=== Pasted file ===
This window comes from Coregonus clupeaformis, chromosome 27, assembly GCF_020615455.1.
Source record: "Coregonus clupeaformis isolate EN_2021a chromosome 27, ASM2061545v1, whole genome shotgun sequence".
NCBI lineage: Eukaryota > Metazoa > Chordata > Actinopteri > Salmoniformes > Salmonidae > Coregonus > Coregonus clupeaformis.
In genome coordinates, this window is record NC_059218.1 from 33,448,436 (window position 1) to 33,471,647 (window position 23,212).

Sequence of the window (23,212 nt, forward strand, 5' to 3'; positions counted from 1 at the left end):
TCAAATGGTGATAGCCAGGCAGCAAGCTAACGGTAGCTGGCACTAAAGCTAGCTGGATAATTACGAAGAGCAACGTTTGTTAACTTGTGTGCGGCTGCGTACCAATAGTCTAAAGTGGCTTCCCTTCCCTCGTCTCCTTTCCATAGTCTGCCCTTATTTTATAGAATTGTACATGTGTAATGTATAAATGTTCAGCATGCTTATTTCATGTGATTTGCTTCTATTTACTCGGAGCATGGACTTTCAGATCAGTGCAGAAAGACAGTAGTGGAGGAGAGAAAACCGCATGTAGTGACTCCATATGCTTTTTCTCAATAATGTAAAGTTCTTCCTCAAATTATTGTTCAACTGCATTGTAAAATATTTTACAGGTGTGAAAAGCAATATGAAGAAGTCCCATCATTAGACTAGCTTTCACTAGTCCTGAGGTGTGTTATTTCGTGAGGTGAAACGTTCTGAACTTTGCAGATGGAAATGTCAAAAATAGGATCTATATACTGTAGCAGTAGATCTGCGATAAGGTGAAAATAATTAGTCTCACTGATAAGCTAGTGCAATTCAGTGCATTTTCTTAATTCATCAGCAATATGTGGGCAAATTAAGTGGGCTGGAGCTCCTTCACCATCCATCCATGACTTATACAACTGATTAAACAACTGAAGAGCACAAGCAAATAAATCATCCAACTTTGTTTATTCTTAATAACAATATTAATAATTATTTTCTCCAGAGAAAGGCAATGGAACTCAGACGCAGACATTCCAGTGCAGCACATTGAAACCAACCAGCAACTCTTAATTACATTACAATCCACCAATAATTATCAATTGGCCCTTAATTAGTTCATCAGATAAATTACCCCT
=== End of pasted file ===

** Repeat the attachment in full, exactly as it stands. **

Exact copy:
This window comes from Coregonus clupeaformis, chromosome 27, assembly GCF_020615455.1.
Source record: "Coregonus clupeaformis isolate EN_2021a chromosome 27, ASM2061545v1, whole genome shotgun sequence".
NCBI lineage: Eukaryota > Metazoa > Chordata > Actinopteri > Salmoniformes > Salmonidae > Coregonus > Coregonus clupeaformis.
In genome coordinates, this window is record NC_059218.1 from 33,448,436 (window position 1) to 33,471,647 (window position 23,212).

Sequence of the window (23,212 nt, forward strand, 5' to 3'; positions counted from 1 at the left end):
TCAAATGGTGATAGCCAGGCAGCAAGCTAACGGTAGCTGGCACTAAAGCTAGCTGGATAATTACGAAGAGCAACGTTTGTTAACTTGTGTGCGGCTGCGTACCAATAGTCTAAAGTGGCTTCCCTTCCCTCGTCTCCTTTCCATAGTCTGCCCTTATTTTATAGAATTGTACATGTGTAATGTATAAATGTTCAGCATGCTTATTTCATGTGATTTGCTTCTATTTACTCGGAGCATGGACTTTCAGATCAGTGCAGAAAGACAGTAGTGGAGGAGAGAAAACCGCATGTAGTGACTCCATATGCTTTTTCTCAATAATGTAAAGTTCTTCCTCAAATTATTGTTCAACTGCATTGTAAAATATTTTACAGGTGTGAAAAGCAATATGAAGAAGTCCCATCATTAGACTAGCTTTCACTAGTCCTGAGGTGTGTTATTTCGTGAGGTGAAACGTTCTGAACTTTGCAGATGGAAATGTCAAAAATAGGATCTATATACTGTAGCAGTAGATCTGCGATAAGGTGAAAATAATTAGTCTCACTGATAAGCTAGTGCAATTCAGTGCATTTTCTTAATTCATCAGCAATATGTGGGCAAATTAAGTGGGCTGGAGCTCCTTCACCATCCATCCATGACTTATACAACTGATTAAACAACTGAAGAGCACAAGCAAATAAATCATCCAACTTTGTTTATTCTTAATAACAATATTAATAATTATTTTCTCCAGAGAAAGGCAATGGAACTCAGACGCAGACATTCCAGTGCAGCACATTGAAACCAACCAGCAACTCTTAATTACATTACAATCCACCAATAATTATCAATTGGCCCTTAATTAGTTCATCAGATAAATTACCCCT